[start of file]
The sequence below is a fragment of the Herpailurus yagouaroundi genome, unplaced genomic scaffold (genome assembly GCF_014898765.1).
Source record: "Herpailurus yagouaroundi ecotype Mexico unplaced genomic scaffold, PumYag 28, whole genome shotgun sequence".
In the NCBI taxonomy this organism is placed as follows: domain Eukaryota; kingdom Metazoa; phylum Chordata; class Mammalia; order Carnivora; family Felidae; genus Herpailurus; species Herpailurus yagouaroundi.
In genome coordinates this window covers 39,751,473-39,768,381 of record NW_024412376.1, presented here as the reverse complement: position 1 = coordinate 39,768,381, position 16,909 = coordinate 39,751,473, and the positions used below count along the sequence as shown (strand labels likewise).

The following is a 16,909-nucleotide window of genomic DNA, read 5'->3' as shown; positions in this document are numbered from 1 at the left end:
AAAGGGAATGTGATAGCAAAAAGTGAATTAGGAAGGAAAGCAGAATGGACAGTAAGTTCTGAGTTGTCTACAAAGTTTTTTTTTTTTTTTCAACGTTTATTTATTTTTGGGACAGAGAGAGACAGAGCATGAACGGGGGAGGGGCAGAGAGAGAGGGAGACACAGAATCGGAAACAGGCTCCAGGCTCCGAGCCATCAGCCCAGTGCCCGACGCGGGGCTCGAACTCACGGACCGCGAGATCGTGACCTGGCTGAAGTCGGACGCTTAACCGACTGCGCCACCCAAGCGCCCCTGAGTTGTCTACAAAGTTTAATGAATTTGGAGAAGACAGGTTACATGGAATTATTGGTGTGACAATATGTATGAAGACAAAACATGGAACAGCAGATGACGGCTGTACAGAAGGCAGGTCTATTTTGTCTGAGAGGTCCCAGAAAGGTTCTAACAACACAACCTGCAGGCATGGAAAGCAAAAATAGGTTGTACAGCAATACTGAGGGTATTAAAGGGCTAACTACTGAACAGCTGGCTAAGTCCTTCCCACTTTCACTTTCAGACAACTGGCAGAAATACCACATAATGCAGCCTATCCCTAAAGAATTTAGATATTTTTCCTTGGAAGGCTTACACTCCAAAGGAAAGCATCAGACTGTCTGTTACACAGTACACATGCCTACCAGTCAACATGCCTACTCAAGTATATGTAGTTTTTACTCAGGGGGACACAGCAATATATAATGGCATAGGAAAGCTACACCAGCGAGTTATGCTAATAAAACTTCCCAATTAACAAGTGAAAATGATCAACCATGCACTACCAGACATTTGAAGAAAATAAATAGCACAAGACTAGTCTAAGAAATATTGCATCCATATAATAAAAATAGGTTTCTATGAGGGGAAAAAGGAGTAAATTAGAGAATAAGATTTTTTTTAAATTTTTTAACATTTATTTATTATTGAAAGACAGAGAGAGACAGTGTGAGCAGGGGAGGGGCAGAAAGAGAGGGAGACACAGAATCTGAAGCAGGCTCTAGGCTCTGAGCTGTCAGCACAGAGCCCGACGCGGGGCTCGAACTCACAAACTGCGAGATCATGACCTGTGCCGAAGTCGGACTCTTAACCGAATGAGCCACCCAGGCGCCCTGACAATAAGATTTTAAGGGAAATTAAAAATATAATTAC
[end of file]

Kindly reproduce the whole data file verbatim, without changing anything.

The sequence below is a fragment of the Herpailurus yagouaroundi genome, unplaced genomic scaffold (genome assembly GCF_014898765.1).
Source record: "Herpailurus yagouaroundi ecotype Mexico unplaced genomic scaffold, PumYag 28, whole genome shotgun sequence".
In the NCBI taxonomy this organism is placed as follows: domain Eukaryota; kingdom Metazoa; phylum Chordata; class Mammalia; order Carnivora; family Felidae; genus Herpailurus; species Herpailurus yagouaroundi.
In genome coordinates this window covers 39,751,473-39,768,381 of record NW_024412376.1, presented here as the reverse complement: position 1 = coordinate 39,768,381, position 16,909 = coordinate 39,751,473, and the positions used below count along the sequence as shown (strand labels likewise).

The following is a 16,909-nucleotide window of genomic DNA, read 5'->3' as shown; positions in this document are numbered from 1 at the left end:
AAAGGGAATGTGATAGCAAAAAGTGAATTAGGAAGGAAAGCAGAATGGACAGTAAGTTCTGAGTTGTCTACAAAGTTTTTTTTTTTTTTTCAACGTTTATTTATTTTTGGGACAGAGAGAGACAGAGCATGAACGGGGGAGGGGCAGAGAGAGAGGGAGACACAGAATCGGAAACAGGCTCCAGGCTCCGAGCCATCAGCCCAGTGCCCGACGCGGGGCTCGAACTCACGGACCGCGAGATCGTGACCTGGCTGAAGTCGGACGCTTAACCGACTGCGCCACCCAAGCGCCCCTGAGTTGTCTACAAAGTTTAATGAATTTGGAGAAGACAGGTTACATGGAATTATTGGTGTGACAATATGTATGAAGACAAAACATGGAACAGCAGATGACGGCTGTACAGAAGGCAGGTCTATTTTGTCTGAGAGGTCCCAGAAAGGTTCTAACAACACAACCTGCAGGCATGGAAAGCAAAAATAGGTTGTACAGCAATACTGAGGGTATTAAAGGGCTAACTACTGAACAGCTGGCTAAGTCCTTCCCACTTTCACTTTCAGACAACTGGCAGAAATACCACATAATGCAGCCTATCCCTAAAGAATTTAGATATTTTTCCTTGGAAGGCTTACACTCCAAAGGAAAGCATCAGACTGTCTGTTACACAGTACACATGCCTACCAGTCAACATGCCTACTCAAGTATATGTAGTTTTTACTCAGGGGGACACAGCAATATATAATGGCATAGGAAAGCTACACCAGCGAGTTATGCTAATAAAACTTCCCAATTAACAAGTGAAAATGATCAACCATGCACTACCAGACATTTGAAGAAAATAAATAGCACAAGACTAGTCTAAGAAATATTGCATCCATATAATAAAAATAGGTTTCTATGAGGGGAAAAAGGAGTAAATTAGAGAATAAGATTTTTTTTAAATTTTTTAACATTTATTTATTATTGAAAGACAGAGAGAGACAGTGTGAGCAGGGGAGGGGCAGAAAGAGAGGGAGACACAGAATCTGAAGCAGGCTCTAGGCTCTGAGCTGTCAGCACAGAGCCCGACGCGGGGCTCGAACTCACAAACTGCGAGATCATGACCTGTGCCGAAGTCGGACTCTTAACCGAATGAGCCACCCAGGCGCCCTGACAATAAGATTTTAAGGGAAATTAAAAATATAATTAC